You don't have to hop too far back in your time machine to remember a time when heels, mules, and Mary Janes outnumbered sneakers 10-to-one. Thanks to the surge of athleisure everything, however, footwear collections have become democratized. And while having different sneaks for HIIT classes, runs, and sure every outfit under the sun is now commonplace, the one downfall comes when you have to find a place to store the collection. Because a chunky sneaker does take up more room than a spiky heel.
So just how do you do right by your sneakers? I asked Tova Weinstock, a New York City organizational pro to ponder the question, and it seems as though it's something that's top of mind with her clientele. "I'm definitely seeing more sneakers," she tells me. "I literally only wear sneakers." Here, she shares all of the ways to store them depending on the size of your space.
Keep scrolling for Weinstock's tips for de-cluttering your sneaker collection.
If you’re tight on space
“If you’re dealing with a small space, you definitely need to maximize every inch,” says Weinstock. “Get a shoe rack as tall as your lowest hanging clothes.” During a recent project, the organization pro installed two small Elfa rods in a small nook in the corner to create a de-facto shelf. This allows you to double and even triple the amount of shoes you can have because you're going vertical with your storage.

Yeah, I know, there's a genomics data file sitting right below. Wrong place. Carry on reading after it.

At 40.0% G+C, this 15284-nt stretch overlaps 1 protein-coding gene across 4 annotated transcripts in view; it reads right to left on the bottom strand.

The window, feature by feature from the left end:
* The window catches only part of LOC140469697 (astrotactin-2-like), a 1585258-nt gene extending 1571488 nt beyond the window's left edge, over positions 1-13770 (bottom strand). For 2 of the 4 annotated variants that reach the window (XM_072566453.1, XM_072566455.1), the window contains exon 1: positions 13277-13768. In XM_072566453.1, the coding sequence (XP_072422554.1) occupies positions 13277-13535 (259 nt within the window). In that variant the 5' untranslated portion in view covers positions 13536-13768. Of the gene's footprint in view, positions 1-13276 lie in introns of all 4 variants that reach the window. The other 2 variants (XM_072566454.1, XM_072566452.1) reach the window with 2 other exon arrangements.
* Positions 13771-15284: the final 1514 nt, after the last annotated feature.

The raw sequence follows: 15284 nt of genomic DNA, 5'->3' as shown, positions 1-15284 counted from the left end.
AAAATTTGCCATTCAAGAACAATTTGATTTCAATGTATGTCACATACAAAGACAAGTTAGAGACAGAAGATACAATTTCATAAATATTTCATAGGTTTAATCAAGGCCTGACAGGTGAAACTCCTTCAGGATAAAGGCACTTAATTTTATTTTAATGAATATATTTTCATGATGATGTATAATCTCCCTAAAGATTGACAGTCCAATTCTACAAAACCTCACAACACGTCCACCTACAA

Shop shoe racks
Give your shoes room to breathe
Now that you've got your shelving solution, Weinstock adds that she likes to save plenty of room between each pair, so that they don't all blend together into as sea of sameness. “I don’t believe in [saving pairs in] shoe boxes." When you think about it, the boxes are bulky and you'll always have to hunt inside them to find what you need, which can spell a m-e-s-s.
Behind closed doors
If you have a cramped closet, you can alternatively look to the backs of doors as a place to save your shoes. “The first place I always look when I consult is the back of doors,” says Weinstock, who has an over-the-door shoe rack on the inside of her closet. Make sure that you go for an option that hides the rack when the door is closed, so you won't see it peeking out over the top.
Shop over-the-door shoe holders
Your sneakers can be displayed like art
Some people color code their books, and other people their sneaker collection, Weinstock tells me. She likes to use the color coding method with sneakers in common areas, both because it's easier to know where to look for something if you can identify it on the ROY-G-BIV spectrum and because they look cool on display. “You get a shelving unit in your living room—which might be aggressive depending on the space you have—and then display them all with the heel facing out.” As they say: Wearable art.
If you're in the department for new sneakers, this is a serious trend you need to know about and these are the super colorful ones you need to know about.
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